30 December 2013

Why did the Browns fire Rob Chudzinski after one season?

It is Black Monday in the NFL but the coaching carousel kicked off with a vengeance on Sunday evening with a shocking development, Rob Chudzinski was fired after just one season with the Cleveland Browns. Chudzinski is the second coach of the Browns in a row that has been axed after just one season with Pat Shurmur getting the boot after last season. And the collective reaction has been one of complete surprise and befuddlement.

Nobody will deny that 2013 was disappointing for Chudzinski and the Browns. They had a promising 3-2 start and after a solid victory over the Ravens at home in week nine, they were 4-5 going into the bye. From there, the Browns lost seven games in a row to finish 4-12. For a team that had high hopes for playoff contention after spending some coin in the offseason, going backwards in the win column from a 5-11 2012 was certainly an unwelcome development.

But let's be real here, Chudzinski did not have much to work with offensively, most notably at quarterback. The Browns had three different quarterbacks take snaps under center and save for Brian Hoyer, who was excellent in his three starts before getting lost for the season due to a torn ACL against Buffalo in week five, none were impressive. That includes Brandon Weeden, who was a holdover from the prior administration and was a complete mess all season long. Therefore, the strong breakout seasons for wideout Josh Gordon and tight end Jordan Cameron were largely put to waste. And it was thought with the trade of Trent Richardson that the team was rebuilding and likely to take a quarterback next year in the draft. Speaking of the Richardson deal, it was a good move in that it brought them a first for a guy that was overrated but it also rid them of any threat at running back. Without players in the backfield, Chudzinski was going to be at a disadvantage.

And another major reason why this move came as a surprise came with the proclamations that times have changed for the Browns under new ownership, Jimmy Haslam, and under yet another front office contingent of president Joe Banner and general manager Michael Lombardi. Peter King dug up a couple of key quotes from Haslam, formerly a minority owner of the Steelers, that seemed to signify a chancing of the guard.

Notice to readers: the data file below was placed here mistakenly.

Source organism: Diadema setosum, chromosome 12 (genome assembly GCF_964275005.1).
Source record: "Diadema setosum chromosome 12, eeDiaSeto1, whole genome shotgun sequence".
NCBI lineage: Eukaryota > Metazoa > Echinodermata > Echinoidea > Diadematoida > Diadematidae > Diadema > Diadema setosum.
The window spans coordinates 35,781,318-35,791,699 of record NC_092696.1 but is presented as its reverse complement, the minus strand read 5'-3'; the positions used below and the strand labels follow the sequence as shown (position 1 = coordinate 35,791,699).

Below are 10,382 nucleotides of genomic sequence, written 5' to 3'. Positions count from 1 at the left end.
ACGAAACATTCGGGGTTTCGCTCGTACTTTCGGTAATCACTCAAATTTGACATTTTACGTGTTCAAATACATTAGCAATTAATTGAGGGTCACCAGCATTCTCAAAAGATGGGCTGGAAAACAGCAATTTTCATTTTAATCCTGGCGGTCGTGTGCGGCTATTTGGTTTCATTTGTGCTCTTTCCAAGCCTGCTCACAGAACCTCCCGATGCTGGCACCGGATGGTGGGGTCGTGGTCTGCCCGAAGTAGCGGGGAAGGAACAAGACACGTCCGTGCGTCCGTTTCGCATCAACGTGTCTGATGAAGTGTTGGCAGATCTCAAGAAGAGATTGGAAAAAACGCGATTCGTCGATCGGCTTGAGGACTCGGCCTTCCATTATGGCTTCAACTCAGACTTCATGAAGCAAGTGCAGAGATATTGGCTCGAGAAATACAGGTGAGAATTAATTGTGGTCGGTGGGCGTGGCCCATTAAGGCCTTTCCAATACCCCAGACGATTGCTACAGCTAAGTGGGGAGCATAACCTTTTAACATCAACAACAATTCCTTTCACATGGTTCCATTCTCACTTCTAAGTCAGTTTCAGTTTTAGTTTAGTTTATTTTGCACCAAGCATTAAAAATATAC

"They've averaged a new coach once every 2.8 years [since the franchise returned to Cleveland in 1999], and that's just not a good recipe."
"One thing I learned from watching the Steelers is the importance of consistency in coaching, and how much it sets you back when you're always making a change. When you change coaches, it can be a three- or four-year deal to get back."
So what have the Browns done under his year and a half of Haslam's ownership? They have fired two coaches in two years. Now the firing of Shurmur was one thing, the new brass didn't hire him and wanted to hire their own guy and Shurmur wasn't an impressive coach, but now after they have brought in their own guy after coming close to getting Chip Kelly last offseason, they dump him after one season.

The Browns released a statement last night saying, among other things, that they needed to see progress, the losing streak was a concern, there's a high "urgency for success," and all the usual blather. Albert Breer reported that Chudzinski was told to cut a player and refused as well as not holding guys like Weeden and Greg Little accountable (interesting that neither saw that much playing time down the stretch as is). And now, Ian Rapoport reported that the team will look for a new coach with the current coaching staff in place, which is very unusual because traditionally a new coach gets the chance to bring in his own guys (although could this mean we see the immortal Norv Turner get promoted to the head job?). And it appears that, according to King and Mike Silver, that Cleveland players are far from pleased at this development.

So much for a changing of the guard.

Cover photo via USA Today Sports

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